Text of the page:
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EnglishEdit

EtymologyEdit

Latin connivens, present participle.

AdjectiveEdit

connivent (comparative more connivent, superlative most connivent)

  1. Forbearing to see; intentionally inattentive.
    connivent justice
    (Can we find and add a quotation of Milton to this entry?)
  2. (biology) Arched inward so that the points meet; brought close together or in close contact; converging.
    the connivent petals of a flower, wings of an insect, or folds of membrane in the human system, etc.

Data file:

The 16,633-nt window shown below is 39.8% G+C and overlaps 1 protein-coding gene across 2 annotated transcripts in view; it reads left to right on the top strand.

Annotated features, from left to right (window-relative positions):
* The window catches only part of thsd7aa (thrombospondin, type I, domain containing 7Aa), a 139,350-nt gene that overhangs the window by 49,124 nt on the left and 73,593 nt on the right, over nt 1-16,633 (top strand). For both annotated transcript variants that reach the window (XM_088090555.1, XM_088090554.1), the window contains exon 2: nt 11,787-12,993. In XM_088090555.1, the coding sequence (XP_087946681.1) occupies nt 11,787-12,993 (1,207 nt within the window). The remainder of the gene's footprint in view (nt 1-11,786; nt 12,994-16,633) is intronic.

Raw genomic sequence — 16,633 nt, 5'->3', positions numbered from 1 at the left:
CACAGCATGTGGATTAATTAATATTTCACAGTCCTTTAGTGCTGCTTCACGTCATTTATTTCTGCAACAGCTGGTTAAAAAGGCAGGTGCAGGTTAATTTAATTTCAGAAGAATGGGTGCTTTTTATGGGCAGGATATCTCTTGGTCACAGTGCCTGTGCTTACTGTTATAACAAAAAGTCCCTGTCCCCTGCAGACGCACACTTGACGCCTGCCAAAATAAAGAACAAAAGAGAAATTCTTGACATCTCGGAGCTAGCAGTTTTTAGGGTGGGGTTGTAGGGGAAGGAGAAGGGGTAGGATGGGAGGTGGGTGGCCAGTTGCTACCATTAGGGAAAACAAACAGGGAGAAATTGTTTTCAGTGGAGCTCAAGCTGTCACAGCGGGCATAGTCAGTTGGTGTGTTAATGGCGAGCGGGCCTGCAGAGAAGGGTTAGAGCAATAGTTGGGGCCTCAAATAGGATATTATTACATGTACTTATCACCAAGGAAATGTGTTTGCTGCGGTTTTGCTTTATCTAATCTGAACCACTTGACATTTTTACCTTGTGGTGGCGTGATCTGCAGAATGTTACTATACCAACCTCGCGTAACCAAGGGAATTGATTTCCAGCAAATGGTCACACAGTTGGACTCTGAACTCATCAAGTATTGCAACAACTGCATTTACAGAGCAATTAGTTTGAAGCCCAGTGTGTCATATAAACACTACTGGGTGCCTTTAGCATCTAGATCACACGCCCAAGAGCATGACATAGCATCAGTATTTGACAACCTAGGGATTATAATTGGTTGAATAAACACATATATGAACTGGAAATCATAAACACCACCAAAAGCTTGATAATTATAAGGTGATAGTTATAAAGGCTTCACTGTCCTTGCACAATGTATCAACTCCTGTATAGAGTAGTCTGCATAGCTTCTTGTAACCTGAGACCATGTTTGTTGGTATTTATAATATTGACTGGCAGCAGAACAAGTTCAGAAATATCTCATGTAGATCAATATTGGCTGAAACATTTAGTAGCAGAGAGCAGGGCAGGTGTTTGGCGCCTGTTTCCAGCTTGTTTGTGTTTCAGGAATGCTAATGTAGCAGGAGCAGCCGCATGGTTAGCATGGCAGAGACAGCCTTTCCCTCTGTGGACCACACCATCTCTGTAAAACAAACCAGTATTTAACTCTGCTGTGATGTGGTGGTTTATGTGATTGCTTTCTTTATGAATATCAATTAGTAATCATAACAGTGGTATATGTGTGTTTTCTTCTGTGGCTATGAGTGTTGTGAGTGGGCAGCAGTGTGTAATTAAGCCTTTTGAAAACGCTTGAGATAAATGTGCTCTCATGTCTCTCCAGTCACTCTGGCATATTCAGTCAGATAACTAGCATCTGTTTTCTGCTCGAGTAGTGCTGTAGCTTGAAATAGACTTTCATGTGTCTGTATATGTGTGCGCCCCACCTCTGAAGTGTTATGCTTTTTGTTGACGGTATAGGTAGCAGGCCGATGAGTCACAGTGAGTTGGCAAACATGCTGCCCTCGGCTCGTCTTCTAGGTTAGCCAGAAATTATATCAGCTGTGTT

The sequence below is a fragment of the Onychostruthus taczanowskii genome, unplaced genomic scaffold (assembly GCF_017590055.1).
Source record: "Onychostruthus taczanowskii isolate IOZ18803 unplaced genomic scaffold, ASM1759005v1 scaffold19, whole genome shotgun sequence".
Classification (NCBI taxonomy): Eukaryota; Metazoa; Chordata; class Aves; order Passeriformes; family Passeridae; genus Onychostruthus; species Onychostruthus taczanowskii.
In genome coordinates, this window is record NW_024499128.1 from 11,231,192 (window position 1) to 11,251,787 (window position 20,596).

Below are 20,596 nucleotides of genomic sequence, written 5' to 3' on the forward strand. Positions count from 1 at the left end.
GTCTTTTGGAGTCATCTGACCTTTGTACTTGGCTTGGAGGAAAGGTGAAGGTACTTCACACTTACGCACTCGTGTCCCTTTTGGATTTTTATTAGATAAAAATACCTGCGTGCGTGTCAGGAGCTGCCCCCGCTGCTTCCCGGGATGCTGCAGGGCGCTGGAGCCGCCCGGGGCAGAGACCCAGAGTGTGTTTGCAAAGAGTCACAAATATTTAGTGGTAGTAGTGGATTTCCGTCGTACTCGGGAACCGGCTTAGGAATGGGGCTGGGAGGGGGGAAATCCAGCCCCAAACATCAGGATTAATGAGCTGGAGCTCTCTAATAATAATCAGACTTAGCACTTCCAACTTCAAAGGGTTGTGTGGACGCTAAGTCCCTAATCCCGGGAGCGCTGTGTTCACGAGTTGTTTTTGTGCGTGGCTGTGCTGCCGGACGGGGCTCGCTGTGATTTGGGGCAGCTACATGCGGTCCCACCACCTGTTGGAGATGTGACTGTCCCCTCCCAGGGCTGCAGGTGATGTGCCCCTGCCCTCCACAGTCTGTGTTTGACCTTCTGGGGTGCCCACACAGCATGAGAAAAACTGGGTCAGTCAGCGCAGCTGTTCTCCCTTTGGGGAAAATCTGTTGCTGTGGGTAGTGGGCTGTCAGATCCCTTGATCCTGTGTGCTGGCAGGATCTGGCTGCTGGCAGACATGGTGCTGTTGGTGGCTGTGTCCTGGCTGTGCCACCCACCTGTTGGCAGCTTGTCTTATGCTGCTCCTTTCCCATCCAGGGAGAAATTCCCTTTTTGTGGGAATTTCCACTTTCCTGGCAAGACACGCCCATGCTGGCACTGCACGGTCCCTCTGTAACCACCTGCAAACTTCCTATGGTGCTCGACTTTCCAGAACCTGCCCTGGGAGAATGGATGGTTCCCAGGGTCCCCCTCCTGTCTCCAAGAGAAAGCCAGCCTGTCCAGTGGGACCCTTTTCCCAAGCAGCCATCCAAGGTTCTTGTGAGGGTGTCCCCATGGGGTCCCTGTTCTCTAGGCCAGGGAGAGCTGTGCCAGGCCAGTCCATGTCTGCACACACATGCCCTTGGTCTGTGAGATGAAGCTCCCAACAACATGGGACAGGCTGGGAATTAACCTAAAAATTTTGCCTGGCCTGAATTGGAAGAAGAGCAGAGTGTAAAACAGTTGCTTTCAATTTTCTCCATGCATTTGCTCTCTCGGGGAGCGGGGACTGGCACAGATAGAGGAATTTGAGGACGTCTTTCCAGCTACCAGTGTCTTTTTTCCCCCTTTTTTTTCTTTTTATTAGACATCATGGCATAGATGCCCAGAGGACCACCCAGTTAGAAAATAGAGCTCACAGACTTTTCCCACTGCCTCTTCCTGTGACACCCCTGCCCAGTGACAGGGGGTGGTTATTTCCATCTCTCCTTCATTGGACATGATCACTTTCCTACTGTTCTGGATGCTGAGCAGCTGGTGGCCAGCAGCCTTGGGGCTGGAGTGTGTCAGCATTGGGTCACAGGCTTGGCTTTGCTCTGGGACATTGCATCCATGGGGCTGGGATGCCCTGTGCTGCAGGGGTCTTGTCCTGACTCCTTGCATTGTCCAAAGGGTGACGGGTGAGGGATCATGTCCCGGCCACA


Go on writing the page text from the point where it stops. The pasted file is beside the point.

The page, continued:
Related termsEdit

Part or all of this entry has been imported from the 1913 edition of Webster’s Dictionary, which is now free of copyright and hence in the public domain. The imported definitions may be significantly out of date, and any more recent senses may be completely missing.
(See the entry for connivent in
Webster’s Revised Unabridged Dictionary, G. & C. Merriam, 1913.)


LatinEdit